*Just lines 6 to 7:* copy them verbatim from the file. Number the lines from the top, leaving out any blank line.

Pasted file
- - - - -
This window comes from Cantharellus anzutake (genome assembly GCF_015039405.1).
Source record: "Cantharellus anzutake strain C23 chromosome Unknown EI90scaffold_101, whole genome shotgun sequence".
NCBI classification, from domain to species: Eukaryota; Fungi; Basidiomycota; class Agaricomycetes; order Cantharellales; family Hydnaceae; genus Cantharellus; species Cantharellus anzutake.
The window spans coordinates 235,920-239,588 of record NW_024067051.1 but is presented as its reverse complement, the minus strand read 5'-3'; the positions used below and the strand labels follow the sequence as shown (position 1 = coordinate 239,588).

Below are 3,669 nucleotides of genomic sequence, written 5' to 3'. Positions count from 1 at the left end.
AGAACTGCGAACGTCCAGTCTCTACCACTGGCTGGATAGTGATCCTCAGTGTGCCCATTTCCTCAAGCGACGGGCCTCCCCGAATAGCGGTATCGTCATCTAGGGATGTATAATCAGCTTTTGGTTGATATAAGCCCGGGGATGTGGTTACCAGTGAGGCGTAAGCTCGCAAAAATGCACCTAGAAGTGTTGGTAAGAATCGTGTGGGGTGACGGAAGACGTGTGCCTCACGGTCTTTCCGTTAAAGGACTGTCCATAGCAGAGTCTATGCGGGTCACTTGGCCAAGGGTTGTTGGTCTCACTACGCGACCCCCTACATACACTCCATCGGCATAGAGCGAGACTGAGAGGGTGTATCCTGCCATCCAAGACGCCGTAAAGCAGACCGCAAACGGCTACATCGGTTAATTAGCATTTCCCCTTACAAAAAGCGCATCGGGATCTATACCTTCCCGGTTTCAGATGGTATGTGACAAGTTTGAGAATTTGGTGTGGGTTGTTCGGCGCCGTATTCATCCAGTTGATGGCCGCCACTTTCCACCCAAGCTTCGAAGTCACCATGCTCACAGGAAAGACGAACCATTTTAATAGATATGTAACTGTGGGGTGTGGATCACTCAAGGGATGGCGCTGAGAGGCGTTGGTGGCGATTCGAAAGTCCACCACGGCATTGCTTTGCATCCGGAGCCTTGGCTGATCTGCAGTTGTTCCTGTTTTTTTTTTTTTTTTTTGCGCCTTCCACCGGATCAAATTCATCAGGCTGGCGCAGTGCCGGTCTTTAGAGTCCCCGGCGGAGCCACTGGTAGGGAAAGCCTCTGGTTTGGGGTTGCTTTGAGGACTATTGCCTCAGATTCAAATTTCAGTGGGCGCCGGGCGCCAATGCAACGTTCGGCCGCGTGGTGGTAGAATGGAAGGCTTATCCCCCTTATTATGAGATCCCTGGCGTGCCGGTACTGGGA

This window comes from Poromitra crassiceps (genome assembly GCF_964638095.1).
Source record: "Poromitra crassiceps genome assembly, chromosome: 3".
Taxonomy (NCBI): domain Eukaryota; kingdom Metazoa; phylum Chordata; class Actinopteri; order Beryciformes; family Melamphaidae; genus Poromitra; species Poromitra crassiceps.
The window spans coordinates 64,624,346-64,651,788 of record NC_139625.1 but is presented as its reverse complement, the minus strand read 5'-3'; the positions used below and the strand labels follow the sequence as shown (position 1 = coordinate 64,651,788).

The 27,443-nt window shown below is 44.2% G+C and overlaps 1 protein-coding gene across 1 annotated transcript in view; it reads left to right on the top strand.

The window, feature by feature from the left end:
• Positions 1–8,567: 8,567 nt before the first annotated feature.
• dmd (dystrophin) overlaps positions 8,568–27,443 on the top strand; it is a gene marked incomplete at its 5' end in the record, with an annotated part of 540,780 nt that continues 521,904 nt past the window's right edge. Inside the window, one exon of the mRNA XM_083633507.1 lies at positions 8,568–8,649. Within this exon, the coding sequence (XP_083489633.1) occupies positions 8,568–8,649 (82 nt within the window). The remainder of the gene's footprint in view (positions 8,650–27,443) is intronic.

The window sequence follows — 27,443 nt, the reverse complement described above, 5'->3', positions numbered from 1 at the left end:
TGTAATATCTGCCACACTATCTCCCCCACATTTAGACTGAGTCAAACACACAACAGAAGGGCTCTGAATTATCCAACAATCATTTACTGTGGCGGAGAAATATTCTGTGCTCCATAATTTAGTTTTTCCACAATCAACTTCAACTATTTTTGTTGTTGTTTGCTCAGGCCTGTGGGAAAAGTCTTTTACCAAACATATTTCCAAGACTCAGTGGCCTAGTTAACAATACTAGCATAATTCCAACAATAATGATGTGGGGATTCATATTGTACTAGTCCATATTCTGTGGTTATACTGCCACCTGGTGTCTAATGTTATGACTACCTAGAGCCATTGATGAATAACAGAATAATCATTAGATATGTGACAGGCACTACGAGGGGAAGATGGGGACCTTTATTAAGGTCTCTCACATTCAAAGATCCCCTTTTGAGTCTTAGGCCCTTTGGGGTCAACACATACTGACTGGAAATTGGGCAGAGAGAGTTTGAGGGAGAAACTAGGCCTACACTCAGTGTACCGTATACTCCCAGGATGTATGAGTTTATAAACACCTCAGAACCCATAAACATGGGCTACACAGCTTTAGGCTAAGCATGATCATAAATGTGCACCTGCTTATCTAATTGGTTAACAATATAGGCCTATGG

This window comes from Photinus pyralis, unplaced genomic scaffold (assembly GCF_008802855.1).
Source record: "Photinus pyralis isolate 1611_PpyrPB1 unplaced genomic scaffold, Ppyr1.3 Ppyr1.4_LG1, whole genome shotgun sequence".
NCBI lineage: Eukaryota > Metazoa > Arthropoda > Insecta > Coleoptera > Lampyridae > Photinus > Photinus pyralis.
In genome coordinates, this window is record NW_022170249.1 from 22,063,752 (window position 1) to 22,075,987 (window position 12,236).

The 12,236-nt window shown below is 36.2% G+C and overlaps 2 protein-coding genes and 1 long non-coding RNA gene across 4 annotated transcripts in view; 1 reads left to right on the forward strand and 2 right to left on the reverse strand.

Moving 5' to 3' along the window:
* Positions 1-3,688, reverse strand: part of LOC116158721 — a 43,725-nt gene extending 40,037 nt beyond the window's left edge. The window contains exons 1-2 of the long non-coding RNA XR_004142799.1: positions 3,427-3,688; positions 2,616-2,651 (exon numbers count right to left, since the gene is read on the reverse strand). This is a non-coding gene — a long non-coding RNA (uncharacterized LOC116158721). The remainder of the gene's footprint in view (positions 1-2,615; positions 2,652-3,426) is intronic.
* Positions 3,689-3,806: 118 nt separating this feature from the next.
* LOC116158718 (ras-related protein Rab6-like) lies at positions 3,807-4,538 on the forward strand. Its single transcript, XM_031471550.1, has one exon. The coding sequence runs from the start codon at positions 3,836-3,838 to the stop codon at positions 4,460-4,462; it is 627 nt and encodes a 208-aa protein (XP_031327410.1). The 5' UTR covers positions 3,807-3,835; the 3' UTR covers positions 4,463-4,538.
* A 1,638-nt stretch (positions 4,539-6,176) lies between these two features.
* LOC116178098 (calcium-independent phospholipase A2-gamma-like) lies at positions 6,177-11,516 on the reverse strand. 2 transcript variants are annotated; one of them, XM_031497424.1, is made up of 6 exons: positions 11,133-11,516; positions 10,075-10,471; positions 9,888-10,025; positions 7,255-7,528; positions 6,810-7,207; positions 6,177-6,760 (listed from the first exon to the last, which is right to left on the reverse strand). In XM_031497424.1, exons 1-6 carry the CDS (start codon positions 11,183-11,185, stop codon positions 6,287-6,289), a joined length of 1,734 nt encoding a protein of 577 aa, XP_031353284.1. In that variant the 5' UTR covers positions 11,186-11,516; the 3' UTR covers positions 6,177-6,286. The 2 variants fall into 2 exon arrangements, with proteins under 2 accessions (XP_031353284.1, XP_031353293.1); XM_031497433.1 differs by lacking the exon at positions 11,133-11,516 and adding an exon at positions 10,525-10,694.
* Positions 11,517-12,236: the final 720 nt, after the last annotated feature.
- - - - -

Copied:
AGAACTGCGAACGTCCAGTCTCTACCACTGGCTGGATAGTGATCCTCAGTGTGCCCATTTCCTCAAGCGACGGGCCTCCCCGAATAGCGGTATCGTCATCTAGGGATGTATAATCAGCTTTTGGTTGATATAAGCCCGGGGATGTGGTTACCAGTGAGGCGTAAGCTCGCAAAAATGCACCTAGAAGTGTTGGTAAGAATCGTGTGGGGTGACGGAAGACGTGTGCCTCACGGTCTTTCCGTTAAAGGACTGTCCATAGCAGAGTCTATGCGGGTCACTTGGCCAAGGGTTGTTGGTCTCACTACGCGACCCCCTACATACACTCCATCGGCATAGAGCGAGACTGAGAGGGTGTATCCTGCCATCCAAGACGCCGTAAAGCAGACCGCAAACGGCTACATCGGTTAATTAGCATTTCCCCTTACAAAAAGCGCATCGGGATCTATACCTTCCCGGTTTCAGATGGTATGTGACAAGTTTGAGAATTTGGTGTGGGTTGTTCGGCGCCGTATTCATCCAGTTGATGGCCGCCACTTTCCACCCAAGCTTCGAAGTCACCATGCTCACAGGAAAGACGAACCATTTTAATAGATATGTAACTGTGGGGTGTGGATCACTCAAGGGATGGCGCTGAGAGGCGTTGGTGGCGATTCGAAAGTCCACCACGGCATTGCTTTGCATCCGGAGCCTTGGCTGATCTGCAGTTGTTCCTGTTTTTTTTTTTTTTTTTTGCGCCTTCCACCGGATCAAATTCATCAGGCTGGCGCAGTGCCGGTCTTTAGAGTCCCCGGCGGAGCCACTGGTAGGGAAAGCCTCTGGTTTGGGGTTGCTTTGAGGACTATTGCCTCAGATTCAAATTTCAGTGGGCGCCGGGCGCCAATGCAACGTTCGGCCGCGTGGTGGTAGAATGGAAGGCTTATCCCCCTTATTATGAGATCCCTGGCGTGCCGGTACTGGGA

This window comes from Poromitra crassiceps (genome assembly GCF_964638095.1).